Good gracious, this movie Repentance...unacceptable. Literally. It's simply terrible. I'm currently in repentance because I want money back for my movie ticket I bought. That alone should be an indication for you not to waste your money on seeing this film; wait for it to come on Netflex or Lifetime Movie Network or something. Repentance should've definitely been one of those movies released straight to DVD or on TV.
I must say that I'm pretty shocked that I feel this way, though. Generally speaking, I love watching Forest Whitaker, Anthony Mackie, and Sanaa Lathan in film because they play an array of interesting characters that keep my attention. They have plenty of great roles, but not this time.
Now, what exactly is Repentance about? Let me give you a synopsis. Tommy (Anthony Mackie) and his brother, Ben (Mike Epps), drink and drive and end up crashing into someone. Four years pass. Tommy becomes a successful, well-educated self-help guru and author while Ben becomes a convict; they keep their secret. At one of Tommy's book signings, he meets Angel (Forest Whitaker), who is suffering from bi-polar disorder worsened by his mother's untimely murder. Eventually, Tommy agrees to counsel and help Angel through his difficulties. Angel ends up kidnapping and torturing Tommy until he admits what he has done wrong. Then, Angel eventually kidnaps and tortures Tommy's wife (Sanaa Lathan) and his brother, Ben. Basically, that's what the whole movie is about.
Sounds like a fairly decent plot, doesn't it? Welp, it isn't. What was wrong with it you ask? Plenty.
First of all, I found myself laughing out loud as if it was a comedy, although it clearly isn't one. For example, by no means do I think that Mike Epps is an actor worthy of Oscar praise, but his characterization of Ben was extremely hilarious because he was trying too hard to be serious that it came off forced and phony. Namely, his fake "New Orleans" accent had me cracking up in the movie theater because he sounded like a Cash Money Records reject rapper from 1999 and the 2000. Then, when he called himself getting upset, his acting was very "90s after school TV special." He straight stormed off after an argument. And, the part of the movie when we discover that Tommy and Ben are the ones responsible for Angel's mom's death (Gasp! Not really, it was pretty easy to figure this out in the beginning)...over the top. Ben picks her off of the ground while she is still alive, gives this blank look, and childishly shakes his head "no" as he tosses the old lady over the bridge to her death. What the? Moving on.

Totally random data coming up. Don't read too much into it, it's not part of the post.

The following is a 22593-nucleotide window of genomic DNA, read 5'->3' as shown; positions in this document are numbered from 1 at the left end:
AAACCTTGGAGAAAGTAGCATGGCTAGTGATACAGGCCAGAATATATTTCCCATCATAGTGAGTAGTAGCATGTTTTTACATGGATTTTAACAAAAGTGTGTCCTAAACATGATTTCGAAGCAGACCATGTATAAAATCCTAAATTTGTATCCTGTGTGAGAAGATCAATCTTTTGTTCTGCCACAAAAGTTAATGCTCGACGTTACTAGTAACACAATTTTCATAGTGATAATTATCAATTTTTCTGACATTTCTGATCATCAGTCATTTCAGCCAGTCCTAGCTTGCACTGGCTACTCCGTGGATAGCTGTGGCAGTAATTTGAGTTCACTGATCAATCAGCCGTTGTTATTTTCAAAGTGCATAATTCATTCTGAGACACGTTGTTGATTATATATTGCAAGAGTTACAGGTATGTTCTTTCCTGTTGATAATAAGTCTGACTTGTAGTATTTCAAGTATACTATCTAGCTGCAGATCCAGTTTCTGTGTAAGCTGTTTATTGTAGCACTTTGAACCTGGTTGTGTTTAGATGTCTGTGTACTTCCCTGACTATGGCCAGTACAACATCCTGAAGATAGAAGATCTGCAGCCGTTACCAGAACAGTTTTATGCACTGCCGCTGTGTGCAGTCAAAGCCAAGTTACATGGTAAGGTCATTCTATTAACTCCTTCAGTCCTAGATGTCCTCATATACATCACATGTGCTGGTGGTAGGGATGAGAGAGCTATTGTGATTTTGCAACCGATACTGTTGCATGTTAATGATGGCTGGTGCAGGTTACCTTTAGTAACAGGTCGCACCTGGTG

Tommy also appears to always be knocked out, too. When the car crashes, he gets knocked out. Angel hits him in the head with a pipe; he gets knocked out. He escapes. Angel catches him and pushes his head into the wall. Guess what happens? That's right; he gets knocked out. Tommy even saws off his fingers to release the chains from his wrists to get away, but it's all in vain. He gets knocked out again.
Furthermore, why was Angel's daughter constantly being left alone at home or locked in her bedroom? He would leave her there and then return to the torturing of his captives. Child abuse much?
Then, the end had me cracking up. Angel's dead mother appears in a window and rubs her temples and points to him (she apparently did this rubbing action while she was still alive to soothe and calm him) as he walks away with his daughter. He stares back at her and smiles. Suddenly, he's sane again and everything is at peace. Really? How corny of an ending can this be?
So, what was the best part of the movie? I'd say the first two minutes when I said to myself, "Hmm, this is going to be a good."
To me, the plot had a lot of potential, but this acting and this plot are just ridiculous. At the end of the day, this movie needs to be placed in a vault and stricken from all of these actors' movie record. Maybe they should call Olivia Pope for a cover up of this movie scandal.